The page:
However, rhC1INH therapy not associated with thrombotic events
TUESDAY, Feb. 17, 2015 (HealthDay News) — Elevated levels of plasma D-dimer are associated with attacks of hereditary angioedema (HAE) due to C1 esterase inhibitor (C1-INH) deficiency (C1-INH-HAE), according to a study published online Jan. 30 in Allergy.
Avner Reshef, M.D., from the University of Tel Aviv in Israel, and colleagues conducted a phase III, randomized, placebo-controlled study to examine the safety of recombinant human C1INH (rhC1INH) for the treatment of acute attacks in 74 patients with C1-INH-HAE. Patients were monitored for thrombotic/thromboembolic events (TEEs) and assessment of deep vein thrombosis (DVT). Levels of fibrin degradation products (plasma D-dimers) were evaluated at baseline and at two hours and seven days post-treatment.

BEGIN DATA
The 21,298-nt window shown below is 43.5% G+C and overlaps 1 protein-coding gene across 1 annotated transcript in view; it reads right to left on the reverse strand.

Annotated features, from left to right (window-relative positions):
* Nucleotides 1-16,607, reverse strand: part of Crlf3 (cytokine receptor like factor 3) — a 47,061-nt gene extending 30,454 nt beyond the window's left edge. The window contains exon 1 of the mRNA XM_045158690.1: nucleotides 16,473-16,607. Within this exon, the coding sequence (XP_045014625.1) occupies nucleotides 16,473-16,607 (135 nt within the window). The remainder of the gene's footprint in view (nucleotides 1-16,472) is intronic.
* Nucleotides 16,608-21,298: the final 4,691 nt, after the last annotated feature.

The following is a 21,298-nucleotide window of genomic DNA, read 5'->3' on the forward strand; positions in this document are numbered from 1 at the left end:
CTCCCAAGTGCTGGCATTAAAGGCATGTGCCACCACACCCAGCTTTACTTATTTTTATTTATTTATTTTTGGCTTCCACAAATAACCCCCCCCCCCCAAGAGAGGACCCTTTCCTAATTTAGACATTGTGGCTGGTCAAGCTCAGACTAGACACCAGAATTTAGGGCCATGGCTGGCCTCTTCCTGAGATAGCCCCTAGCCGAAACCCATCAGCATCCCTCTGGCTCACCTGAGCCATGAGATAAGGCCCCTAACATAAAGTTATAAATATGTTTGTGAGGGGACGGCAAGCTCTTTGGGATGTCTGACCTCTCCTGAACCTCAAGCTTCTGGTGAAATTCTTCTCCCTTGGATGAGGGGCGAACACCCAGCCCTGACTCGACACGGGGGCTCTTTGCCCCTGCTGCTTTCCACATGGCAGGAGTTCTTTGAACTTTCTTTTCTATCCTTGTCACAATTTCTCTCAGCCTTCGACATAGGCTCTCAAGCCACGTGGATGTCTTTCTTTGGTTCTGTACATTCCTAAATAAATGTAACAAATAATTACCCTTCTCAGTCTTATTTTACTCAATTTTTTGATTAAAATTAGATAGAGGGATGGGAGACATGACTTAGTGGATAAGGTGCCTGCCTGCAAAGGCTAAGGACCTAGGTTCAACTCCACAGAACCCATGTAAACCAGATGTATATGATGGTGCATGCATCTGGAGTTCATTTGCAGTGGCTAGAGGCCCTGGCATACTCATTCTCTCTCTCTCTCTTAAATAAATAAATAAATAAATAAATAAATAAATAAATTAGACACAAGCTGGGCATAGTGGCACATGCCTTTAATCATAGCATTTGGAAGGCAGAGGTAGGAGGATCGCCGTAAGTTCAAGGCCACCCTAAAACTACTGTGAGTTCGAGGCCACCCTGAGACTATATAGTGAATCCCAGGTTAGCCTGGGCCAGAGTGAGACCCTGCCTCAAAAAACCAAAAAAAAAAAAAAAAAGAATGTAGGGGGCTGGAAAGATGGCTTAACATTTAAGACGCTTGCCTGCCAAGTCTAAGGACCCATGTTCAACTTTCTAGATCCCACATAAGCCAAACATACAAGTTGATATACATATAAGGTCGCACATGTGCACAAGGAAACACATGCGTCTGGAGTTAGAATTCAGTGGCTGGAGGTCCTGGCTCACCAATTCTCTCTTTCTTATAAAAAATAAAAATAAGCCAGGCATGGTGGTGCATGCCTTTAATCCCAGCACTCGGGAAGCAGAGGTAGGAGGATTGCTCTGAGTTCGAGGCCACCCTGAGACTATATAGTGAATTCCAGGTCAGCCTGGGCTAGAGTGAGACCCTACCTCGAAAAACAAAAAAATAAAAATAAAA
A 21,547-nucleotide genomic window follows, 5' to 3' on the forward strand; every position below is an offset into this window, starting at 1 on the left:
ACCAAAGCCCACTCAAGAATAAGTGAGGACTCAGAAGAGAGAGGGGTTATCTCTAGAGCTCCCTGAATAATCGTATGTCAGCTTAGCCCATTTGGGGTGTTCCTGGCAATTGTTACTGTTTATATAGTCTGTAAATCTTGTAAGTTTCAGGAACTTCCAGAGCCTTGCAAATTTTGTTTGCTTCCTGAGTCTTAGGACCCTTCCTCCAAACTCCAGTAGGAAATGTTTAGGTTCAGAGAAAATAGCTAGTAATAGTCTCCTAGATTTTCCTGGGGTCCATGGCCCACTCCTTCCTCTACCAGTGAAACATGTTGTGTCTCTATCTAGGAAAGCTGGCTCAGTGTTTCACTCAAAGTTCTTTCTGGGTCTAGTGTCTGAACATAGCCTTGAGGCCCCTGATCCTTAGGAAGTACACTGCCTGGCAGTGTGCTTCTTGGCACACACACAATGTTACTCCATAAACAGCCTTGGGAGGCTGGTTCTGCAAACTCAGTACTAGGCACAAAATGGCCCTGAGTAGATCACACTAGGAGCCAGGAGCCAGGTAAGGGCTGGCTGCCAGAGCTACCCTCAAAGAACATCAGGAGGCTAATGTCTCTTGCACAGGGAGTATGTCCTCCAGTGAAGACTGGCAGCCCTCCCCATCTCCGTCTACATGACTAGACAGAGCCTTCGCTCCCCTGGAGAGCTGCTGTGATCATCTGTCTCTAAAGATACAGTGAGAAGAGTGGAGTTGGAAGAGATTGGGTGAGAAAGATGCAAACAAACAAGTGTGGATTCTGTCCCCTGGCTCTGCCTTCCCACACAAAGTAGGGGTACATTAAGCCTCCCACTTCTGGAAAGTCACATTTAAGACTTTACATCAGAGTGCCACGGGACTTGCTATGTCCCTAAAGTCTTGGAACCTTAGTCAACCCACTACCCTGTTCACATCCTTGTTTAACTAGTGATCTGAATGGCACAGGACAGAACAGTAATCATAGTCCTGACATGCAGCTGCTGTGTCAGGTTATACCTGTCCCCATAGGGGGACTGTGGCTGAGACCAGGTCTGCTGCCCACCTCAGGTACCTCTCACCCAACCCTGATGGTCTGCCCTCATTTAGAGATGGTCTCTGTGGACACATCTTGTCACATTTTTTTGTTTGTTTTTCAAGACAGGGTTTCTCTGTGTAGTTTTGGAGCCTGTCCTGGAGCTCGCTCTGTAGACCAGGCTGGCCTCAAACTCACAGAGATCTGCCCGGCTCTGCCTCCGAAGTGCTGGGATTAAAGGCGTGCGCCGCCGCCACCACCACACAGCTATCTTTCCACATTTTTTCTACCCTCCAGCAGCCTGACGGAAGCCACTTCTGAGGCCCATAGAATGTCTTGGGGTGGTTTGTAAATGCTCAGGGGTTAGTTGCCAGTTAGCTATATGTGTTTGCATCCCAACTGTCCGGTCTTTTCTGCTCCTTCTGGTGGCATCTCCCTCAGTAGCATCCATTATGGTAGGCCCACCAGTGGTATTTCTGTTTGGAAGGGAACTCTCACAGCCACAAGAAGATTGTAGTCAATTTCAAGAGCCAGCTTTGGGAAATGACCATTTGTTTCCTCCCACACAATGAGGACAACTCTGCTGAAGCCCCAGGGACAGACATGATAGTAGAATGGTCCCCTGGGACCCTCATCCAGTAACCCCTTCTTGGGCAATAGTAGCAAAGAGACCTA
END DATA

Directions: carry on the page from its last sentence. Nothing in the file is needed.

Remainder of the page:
The researchers found that in 80 percent of the patients, plasma D-dimer levels were elevated, and they were higher in patients with submucosal versus subcutaneous attacks. At baseline and at two hours post-infusion, the median plasma D-dimer levels were comparable across treatment groups. By day seven, median plasma D-dimer levels decreased in both groups. There was no increased risk of DVT, nor any TEEs, reported with rhC1INH treatment or control.
“Elevated plasma D-dimer levels were associated with acute C1-INH-HAE attacks, particularly with submucosal involvement,” the authors write. “However, rhC1INH therapy was not associated with thrombotic events.”
Several authors disclosed financial ties to the pharmaceutical and technology industries.
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